- Deputies: Man, woman tried to arrange killing of his estranged wife (5/21/17)1
- Cape fines contractor $1,100 a day for street-project delays; contractor blames utility relocations (5/18/17)13
- Former coroner convicted of felony theft now faces prison in misdemeanor case (5/23/17)2
- Cape police say man assaulted, kidnapped girlfriend (5/21/17)2
- Mississippi County sheriff fights efforts in court to remove him from office (5/21/17)4
- Cape man accused of shooting a woman in Jackson (5/21/17)
- Business notebook: Woman, sister-in-law buy Perryville custom-wear shop (5/22/17)
- Attorney general seeks bond revocation for embattled sheriff (5/17/17)3
- Broadening horizons: Heartland Dream Team founder stays committed to area youth (5/21/17)2
- Revival of Oran police board urged amid timecard fraud, nepotism allegations (5/17/17)4
Five U.S. Marines killed near Syrian border; 21 bodies found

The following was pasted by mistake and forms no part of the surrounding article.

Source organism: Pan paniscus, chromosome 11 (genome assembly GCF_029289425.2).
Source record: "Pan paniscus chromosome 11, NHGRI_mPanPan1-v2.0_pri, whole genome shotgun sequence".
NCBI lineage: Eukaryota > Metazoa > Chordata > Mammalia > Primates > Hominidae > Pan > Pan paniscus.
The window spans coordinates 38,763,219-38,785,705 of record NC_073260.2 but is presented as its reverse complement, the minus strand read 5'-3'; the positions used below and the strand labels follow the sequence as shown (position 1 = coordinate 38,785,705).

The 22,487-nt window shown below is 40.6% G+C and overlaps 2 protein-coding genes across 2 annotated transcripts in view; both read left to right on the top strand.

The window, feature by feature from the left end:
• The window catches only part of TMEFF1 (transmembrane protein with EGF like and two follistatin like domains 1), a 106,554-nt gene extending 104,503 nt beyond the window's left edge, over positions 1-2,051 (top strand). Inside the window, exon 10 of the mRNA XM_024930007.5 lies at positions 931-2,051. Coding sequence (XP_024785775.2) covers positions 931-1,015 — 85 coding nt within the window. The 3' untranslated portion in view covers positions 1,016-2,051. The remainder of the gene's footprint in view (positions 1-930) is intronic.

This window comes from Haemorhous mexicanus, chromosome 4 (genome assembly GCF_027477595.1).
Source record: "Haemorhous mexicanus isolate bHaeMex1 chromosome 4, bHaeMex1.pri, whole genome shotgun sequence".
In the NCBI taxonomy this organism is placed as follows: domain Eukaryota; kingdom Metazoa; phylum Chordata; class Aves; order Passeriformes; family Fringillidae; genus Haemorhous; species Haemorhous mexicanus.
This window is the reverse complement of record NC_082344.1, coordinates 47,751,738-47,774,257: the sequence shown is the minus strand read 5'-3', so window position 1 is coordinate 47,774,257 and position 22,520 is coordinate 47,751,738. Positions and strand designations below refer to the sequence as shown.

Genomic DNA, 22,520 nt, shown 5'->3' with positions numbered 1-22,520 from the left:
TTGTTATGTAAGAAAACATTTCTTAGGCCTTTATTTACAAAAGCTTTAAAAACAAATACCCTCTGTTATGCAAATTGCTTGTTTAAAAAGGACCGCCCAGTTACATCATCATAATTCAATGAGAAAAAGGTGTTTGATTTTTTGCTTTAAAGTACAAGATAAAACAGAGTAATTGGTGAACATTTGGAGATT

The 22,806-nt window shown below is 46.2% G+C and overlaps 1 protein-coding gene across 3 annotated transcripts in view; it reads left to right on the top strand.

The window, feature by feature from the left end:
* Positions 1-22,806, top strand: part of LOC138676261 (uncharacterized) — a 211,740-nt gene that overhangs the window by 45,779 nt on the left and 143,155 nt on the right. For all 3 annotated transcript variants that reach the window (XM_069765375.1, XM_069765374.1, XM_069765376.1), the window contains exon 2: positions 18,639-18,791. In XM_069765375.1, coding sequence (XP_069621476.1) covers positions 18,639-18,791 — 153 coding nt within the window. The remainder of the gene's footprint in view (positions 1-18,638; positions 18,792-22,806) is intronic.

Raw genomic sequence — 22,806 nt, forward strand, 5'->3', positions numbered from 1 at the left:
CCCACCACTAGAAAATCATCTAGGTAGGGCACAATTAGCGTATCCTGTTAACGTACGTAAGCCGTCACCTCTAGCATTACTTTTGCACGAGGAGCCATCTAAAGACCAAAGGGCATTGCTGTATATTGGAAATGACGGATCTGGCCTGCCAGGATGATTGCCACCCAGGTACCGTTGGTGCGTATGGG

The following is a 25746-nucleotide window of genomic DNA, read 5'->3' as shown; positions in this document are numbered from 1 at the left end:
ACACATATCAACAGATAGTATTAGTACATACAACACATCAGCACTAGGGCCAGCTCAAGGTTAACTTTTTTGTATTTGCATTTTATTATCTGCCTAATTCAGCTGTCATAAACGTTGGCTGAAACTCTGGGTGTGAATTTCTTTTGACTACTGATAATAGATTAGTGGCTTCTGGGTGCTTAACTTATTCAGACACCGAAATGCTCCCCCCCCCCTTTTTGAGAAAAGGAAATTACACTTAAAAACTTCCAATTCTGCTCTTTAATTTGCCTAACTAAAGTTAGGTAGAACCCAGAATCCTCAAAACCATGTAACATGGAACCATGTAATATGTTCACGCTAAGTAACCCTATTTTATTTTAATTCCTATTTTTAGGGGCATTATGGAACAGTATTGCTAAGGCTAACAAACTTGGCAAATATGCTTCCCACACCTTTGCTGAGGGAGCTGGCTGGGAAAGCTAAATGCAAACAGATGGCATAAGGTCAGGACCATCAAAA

BAGHDAD, Iraq -- The militants showed no mercy. They blindfolded 18 men, shot them in the head and decapitated three others in what has become a trademark of Iraq's often savage insurgency. The 21 Iraqi bodies were found near a highway that meanders along the Euphrates River and into Syria.
Five U.S. Marines were killed in the same arid western region in a roadside bombing while conducting combat operations near a volatile Sunni town.
The latest violence near the Syrian border comes despite a major American and Iraqi military effort to drive tenacious insurgents out of Anbar province, one of Iraq's most dangerous territories.
The killings were a clear sign of the profound difficulties faced by U.S. and Iraqi forces in Anbar province and their inability to seal the porous desert border with Syria despite major efforts to boost their military presence in the area.
Marines carried out two major operations in the area last month, killing 125 insurgents in the first campaign, Operation Matador, and 14 in the second, Operation New Market. Eleven Marines were killed in the actions, designed to scatter and eradicate insurgents using the road from Damascus to Baghdad.
The Marines were killed Thursday near the volatile Sunni town of Haqlaniyah, 90 miles northwest of Baghdad, the military said. Their deaths brought to at least 1,689 the number of U.S. military members killed in Iraq since the war began in March 2003, according to an Associated Press count.
Also Friday, gunmen killed the dean of the police academy in the southern city of Basra and an Iraqi soldier was killed when a roadside bomb exploded in the central city of Mashru.